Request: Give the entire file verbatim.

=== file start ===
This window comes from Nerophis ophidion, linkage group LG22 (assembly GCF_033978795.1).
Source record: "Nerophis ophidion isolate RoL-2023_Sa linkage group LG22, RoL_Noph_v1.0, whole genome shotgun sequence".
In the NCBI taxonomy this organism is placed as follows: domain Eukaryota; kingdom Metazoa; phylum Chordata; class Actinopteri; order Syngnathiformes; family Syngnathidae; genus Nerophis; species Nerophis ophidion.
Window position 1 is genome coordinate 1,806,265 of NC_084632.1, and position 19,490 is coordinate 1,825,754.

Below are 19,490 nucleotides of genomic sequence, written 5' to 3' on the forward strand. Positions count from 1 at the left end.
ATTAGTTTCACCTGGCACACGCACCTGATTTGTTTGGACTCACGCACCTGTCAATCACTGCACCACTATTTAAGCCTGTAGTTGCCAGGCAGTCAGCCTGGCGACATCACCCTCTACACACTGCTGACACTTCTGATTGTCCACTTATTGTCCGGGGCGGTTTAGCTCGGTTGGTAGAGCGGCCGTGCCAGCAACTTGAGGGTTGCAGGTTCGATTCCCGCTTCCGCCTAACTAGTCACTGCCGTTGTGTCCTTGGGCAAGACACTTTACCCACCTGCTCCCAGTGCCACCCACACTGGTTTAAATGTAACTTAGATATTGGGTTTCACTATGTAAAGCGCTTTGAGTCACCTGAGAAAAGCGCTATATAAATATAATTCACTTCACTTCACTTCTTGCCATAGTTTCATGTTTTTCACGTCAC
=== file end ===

This window comes from Nerophis ophidion, linkage group LG22 (assembly GCF_033978795.1).
Source record: "Nerophis ophidion isolate RoL-2023_Sa linkage group LG22, RoL_Noph_v1.0, whole genome shotgun sequence".
In the NCBI taxonomy this organism is placed as follows: domain Eukaryota; kingdom Metazoa; phylum Chordata; class Actinopteri; order Syngnathiformes; family Syngnathidae; genus Nerophis; species Nerophis ophidion.
Window position 1 is genome coordinate 1,806,265 of NC_084632.1, and position 19,490 is coordinate 1,825,754.

Below are 19,490 nucleotides of genomic sequence, written 5' to 3' on the forward strand. Positions count from 1 at the left end.
ATTAGTTTCACCTGGCACACGCACCTGATTTGTTTGGACTCACGCACCTGTCAATCACTGCACCACTATTTAAGCCTGTAGTTGCCAGGCAGTCAGCCTGGCGACATCACCCTCTACACACTGCTGACACTTCTGATTGTCCACTTATTGTCCGGGGCGGTTTAGCTCGGTTGGTAGAGCGGCCGTGCCAGCAACTTGAGGGTTGCAGGTTCGATTCCCGCTTCCGCCTAACTAGTCACTGCCGTTGTGTCCTTGGGCAAGACACTTTACCCACCTGCTCCCAGTGCCACCCACACTGGTTTAAATGTAACTTAGATATTGGGTTTCACTATGTAAAGCGCTTTGAGTCACCTGAGAAAAGCGCTATATAAATATAATTCACTTCACTTCACTTCTTGCCATAGTTTCATGTTTTTCACGTCAC